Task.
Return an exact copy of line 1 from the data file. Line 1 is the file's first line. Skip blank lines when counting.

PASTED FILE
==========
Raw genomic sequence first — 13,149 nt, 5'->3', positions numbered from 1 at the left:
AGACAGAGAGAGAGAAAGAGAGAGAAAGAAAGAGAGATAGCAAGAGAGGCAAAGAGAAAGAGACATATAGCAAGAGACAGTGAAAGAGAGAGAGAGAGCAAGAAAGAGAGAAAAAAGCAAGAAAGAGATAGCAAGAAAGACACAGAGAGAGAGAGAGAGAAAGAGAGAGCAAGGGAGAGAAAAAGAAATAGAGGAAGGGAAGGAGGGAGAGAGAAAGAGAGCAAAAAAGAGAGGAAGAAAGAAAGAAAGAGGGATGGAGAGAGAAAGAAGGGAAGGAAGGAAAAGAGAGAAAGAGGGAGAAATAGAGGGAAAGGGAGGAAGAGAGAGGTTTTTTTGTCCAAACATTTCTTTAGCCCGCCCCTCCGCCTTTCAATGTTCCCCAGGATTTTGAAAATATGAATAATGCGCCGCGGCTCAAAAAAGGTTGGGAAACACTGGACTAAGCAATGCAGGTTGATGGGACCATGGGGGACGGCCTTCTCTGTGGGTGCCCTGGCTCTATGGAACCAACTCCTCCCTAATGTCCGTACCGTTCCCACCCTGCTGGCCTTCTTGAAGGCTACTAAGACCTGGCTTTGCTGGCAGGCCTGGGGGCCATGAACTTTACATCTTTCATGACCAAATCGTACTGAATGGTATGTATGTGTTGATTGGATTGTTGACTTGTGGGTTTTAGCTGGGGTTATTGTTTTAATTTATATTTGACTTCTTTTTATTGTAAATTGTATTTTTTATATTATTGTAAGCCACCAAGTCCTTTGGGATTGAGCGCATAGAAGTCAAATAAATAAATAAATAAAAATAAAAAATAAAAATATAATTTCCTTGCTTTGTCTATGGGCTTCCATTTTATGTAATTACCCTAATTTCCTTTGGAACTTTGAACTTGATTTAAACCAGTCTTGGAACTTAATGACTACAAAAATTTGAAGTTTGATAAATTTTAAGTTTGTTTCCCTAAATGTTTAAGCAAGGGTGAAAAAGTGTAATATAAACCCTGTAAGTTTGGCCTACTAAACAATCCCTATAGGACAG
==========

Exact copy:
Raw genomic sequence first — 13,149 nt, 5'->3', positions numbered from 1 at the left: